Calendar Date: November 17, 2017
Sussman and Associates, Goshen (Michael H. Sussman of
counsel), for appellant.
Sullivan Keenan Oliver & Violando, LLP, Albany (Ashley M.
Hart of counsel), for Liberty Central School District,
Before: Peters, P.J., Egan Jr., Lynch, Clark and Rumsey, JJ.
MEMORANDUM AND ORDER
from a decision of the Workers' Compensation Board, filed
May 26, 2016, which reversed a decision of a Workers'
Compensation Law Judge directing further development of the
underlying facts of this matter are more fully set forth in a
prior decision of this Court (131 A.D.3d 1291');">131 A.D.3d 1291 ).
Briefly stated, claimant applied for and was awarded
workers' compensation benefits in 2004 based upon her
claim for hypersensitivity reaction to occupational presence
of fungi. In 2006, the claim was amended to include multiple
chemical sensitivity and awards for a marked disability were
continued. Following hearings in 2010, a Workers'
Compensation Law Judge (hereinafter WCLJ) determined that
claimant had a causally-related permanent total disability.
By decision filed in December 2012, the Workers'
Compensation Board reversed the finding of a permanent total
disability, crediting the opinion of Theodore Them, an
impartial specialist referred by the Board to examine
claimant, that claimant had no continuing causally-related
disability. Claimant did not timely perfect her appeal of
that decision to this Court.
January 2013, claimant requested a hearing to determine,
among other things, whether she suffered from a lesser degree
of disability. A WCLJ thereafter directed further development
of the record on this point, but the Board reversed on the
ground that the December 2012 decision resolved the issue of
claimant's degree of disability by finding that claimant
had no further causally-related disability. This Court
affirmed the Board's decision, finding that
claimant's failure to appeal the Board's December
2012 decision precluded her from challenging the Board's
finding of no further causally-related disability
(id. at 1292).
2014, physician Jeffrey Newton evaluated claimant for the
purpose of assessing her "psychological treatment needs
in connection with her longstanding multiple chemical
sensitivity syndrome." In his evaluation report, Newton
diagnosed claimant as suffering from consequential adjustment
disorder with anxious and depressed mood. Based upon
Newton's opinion, claimant requested a hearing regarding
a claim for consequential psychological injury. A WCLJ found
prima facie evidence for consequential depression and
directed the employer to obtain an independent medical
examination on this issue. Upon review, the Board reversed,
finding that further development of the record was not proper
inasmuch as its December 2012 decision established that
claimant did not have a further causally-related disability,
without which there could be no consequential condition.
Claimant now appeals.
reverse. "Generally, the Board's determination of
whether or not to allow further development of the record on
a particular issue will not be disturbed absent an abuse of
discretion" (Matter of Finchum v Colaiacomo, 1
A.D.3d 672, 673  [citations omitted]; accord Matter
of Prince v Verizon N.Y., 153 A.D.3d 1111, 1111 ).
Here, the Board found that further development of the record
was improper because it had determined in 2012 that claimant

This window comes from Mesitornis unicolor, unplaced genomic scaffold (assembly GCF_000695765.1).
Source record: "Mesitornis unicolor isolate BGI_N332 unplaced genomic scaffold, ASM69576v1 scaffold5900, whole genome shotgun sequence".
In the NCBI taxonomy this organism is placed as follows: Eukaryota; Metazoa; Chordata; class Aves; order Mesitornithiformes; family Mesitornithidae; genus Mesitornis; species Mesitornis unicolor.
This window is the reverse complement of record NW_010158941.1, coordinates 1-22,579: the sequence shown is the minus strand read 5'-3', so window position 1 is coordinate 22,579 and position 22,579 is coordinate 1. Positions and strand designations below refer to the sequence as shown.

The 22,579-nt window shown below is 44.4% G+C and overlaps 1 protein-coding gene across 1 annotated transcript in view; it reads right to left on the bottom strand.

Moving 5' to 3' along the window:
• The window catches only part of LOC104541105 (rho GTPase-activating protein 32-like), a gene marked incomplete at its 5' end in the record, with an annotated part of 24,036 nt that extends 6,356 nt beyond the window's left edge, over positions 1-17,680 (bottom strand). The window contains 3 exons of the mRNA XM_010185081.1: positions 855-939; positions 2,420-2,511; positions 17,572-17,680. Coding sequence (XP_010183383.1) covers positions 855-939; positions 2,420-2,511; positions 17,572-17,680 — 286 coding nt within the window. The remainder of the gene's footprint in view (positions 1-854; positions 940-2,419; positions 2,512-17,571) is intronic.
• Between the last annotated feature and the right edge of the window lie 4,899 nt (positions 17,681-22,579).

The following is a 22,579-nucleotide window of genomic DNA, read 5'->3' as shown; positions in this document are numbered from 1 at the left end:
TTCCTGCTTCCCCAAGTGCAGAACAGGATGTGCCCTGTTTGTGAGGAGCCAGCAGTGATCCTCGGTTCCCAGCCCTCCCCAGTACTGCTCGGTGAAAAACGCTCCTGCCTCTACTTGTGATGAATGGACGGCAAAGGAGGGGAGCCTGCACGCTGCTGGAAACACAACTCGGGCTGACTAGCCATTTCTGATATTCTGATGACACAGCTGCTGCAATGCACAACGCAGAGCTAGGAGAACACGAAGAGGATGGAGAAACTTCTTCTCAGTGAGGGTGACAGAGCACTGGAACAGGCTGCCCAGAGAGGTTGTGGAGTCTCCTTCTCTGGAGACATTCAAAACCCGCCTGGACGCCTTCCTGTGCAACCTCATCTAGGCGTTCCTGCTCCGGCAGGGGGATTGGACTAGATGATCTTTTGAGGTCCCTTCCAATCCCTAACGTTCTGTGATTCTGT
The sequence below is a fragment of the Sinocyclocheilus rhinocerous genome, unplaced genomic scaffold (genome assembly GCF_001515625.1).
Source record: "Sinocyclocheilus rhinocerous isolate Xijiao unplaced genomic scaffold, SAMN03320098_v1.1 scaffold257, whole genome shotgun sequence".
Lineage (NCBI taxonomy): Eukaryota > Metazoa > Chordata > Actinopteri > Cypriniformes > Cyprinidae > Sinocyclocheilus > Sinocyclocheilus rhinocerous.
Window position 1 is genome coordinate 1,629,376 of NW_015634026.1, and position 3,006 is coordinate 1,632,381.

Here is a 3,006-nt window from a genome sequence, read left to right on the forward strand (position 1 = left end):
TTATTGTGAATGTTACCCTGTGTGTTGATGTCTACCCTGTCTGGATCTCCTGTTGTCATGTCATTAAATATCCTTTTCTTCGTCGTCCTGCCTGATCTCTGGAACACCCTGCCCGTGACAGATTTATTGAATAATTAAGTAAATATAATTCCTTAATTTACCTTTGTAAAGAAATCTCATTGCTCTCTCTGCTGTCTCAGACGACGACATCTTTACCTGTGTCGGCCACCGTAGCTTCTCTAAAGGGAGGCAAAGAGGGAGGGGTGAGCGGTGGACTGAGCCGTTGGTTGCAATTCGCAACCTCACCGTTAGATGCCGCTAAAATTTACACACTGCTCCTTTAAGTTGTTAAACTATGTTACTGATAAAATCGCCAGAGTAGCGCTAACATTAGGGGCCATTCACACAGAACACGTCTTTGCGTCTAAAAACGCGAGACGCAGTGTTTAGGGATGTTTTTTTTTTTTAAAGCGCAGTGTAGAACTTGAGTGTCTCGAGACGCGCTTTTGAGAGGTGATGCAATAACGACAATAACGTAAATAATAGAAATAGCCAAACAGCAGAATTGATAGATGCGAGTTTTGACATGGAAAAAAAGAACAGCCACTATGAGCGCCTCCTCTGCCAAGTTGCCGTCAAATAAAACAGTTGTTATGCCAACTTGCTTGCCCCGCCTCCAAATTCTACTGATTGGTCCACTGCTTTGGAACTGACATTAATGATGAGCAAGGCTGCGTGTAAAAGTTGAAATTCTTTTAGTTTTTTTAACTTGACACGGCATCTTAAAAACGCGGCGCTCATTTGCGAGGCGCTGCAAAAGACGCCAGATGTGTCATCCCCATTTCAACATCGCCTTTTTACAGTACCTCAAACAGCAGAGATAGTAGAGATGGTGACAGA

no longer suffered from a causally-related disability and,
without a further causally-related disability, there could be
no disability from which a consequential condition could
arise. However, the record reflects that claimant established
a claim for work-related hypersensitivity to the presence of
fungi in 2004 and that the claim was amended to include
multiple chemical sensitivity in 2006. In the 2012 decision,
the Board noted that, although Them was of the opinion that
multiple chemical sensitivity is not a medically-recognized
condition, he credibly testified that he was capable of
independently determining, based upon a physical examination,
whether claimant was disabled. The Board ultimately relied on
Them's physical examination in concluding that claimant
no longer suffered from a causally-related disability but, in
so doing, made no findings suggesting that claimant did not
suffer from a causally-related disability from 2004 to 2011.
these circumstances, we conclude that the Board's finding
that, as of 2012, claimant no longer had a causally-related
disability does not preclude claimant from raising the issue
of a psychological injury consequentially related to her
prior established claims of hypersensitivity reaction to
fungi and multiple chemical sensitivity . Those conditions
were established in 2004 and 2006 and claimant received
related benefits for over 10 years, and the record contains
evidence that claimant was diagnosed and treated for
psychological injuries during that time. With regard to the
issue of causation, while Newton stated in his 2014
evaluation that claimant's diagnosed adjustment disorder
is related, in part, to the loss of the covered
psychotherapeutic counseling that she had been receiving
prior to the December 2012 finding of no further
causally-related disability, he also opined that
claimant's psychological condition "is clearly
causally related to [her]... work place originating
condition." Accordingly, we conclude that the Board
abused its discretion by finding that further development of
the record on this issue was improper based upon its 2012
decision, and the matter must be remitted for further
Jr., Lynch, Clark and Rumsey, JJ., concur.
that the decision is reversed, without costs, and matter
remitted to the Workers' Compensation Board for further